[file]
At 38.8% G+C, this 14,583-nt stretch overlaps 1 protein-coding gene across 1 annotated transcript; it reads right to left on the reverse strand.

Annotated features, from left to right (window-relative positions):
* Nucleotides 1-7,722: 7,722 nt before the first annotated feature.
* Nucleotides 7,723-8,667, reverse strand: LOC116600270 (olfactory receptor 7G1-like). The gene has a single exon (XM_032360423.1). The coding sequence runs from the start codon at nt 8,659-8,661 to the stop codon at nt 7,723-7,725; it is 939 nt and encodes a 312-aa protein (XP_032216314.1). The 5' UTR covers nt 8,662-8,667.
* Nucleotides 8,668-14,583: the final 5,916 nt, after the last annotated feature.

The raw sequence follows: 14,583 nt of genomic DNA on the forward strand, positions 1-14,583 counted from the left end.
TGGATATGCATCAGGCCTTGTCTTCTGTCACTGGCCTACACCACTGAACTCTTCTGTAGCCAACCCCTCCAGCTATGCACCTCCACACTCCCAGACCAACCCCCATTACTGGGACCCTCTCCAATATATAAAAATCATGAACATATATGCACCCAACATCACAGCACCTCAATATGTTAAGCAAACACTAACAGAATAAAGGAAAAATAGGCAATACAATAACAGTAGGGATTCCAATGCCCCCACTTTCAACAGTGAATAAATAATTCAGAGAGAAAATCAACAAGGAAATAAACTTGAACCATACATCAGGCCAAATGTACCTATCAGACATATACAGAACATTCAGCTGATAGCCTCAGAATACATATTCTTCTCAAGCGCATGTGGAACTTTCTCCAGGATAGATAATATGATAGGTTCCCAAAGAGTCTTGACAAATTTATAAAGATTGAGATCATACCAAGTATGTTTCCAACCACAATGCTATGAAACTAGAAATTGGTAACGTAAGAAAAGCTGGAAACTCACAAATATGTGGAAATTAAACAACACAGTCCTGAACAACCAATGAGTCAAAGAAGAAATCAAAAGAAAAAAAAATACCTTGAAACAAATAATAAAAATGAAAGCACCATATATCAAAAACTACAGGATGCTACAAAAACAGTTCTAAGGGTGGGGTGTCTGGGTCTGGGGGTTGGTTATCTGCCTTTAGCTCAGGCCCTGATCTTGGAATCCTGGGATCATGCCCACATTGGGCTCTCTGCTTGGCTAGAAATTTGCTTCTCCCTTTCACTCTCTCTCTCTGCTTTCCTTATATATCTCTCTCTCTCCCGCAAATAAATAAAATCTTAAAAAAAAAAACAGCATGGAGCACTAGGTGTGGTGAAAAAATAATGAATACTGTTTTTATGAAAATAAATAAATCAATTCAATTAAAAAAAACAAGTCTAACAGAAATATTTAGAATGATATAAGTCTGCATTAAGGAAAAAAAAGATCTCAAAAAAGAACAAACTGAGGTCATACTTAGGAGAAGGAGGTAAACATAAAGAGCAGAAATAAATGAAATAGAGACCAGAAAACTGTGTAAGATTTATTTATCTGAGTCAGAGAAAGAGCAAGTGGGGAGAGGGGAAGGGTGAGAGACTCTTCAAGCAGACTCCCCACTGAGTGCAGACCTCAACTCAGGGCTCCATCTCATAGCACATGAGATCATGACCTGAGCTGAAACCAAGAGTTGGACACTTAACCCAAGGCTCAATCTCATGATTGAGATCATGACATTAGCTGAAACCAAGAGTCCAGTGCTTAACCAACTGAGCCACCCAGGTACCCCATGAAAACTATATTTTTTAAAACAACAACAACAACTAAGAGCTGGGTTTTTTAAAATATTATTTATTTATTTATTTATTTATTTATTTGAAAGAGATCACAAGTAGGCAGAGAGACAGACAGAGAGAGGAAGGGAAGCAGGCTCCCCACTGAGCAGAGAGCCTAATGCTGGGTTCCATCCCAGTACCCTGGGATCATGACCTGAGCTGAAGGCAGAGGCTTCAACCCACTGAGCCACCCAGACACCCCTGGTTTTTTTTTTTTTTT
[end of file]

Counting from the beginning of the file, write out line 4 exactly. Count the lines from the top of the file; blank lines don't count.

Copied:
* Nucleotides 7,723-8,667, reverse strand: LOC116600270 (olfactory receptor 7G1-like). The gene has a single exon (XM_032360423.1). The coding sequence runs from the start codon at nt 8,659-8,661 to the stop codon at nt 7,723-7,725; it is 939 nt and encodes a 312-aa protein (XP_032216314.1). The 5' UTR covers nt 8,662-8,667.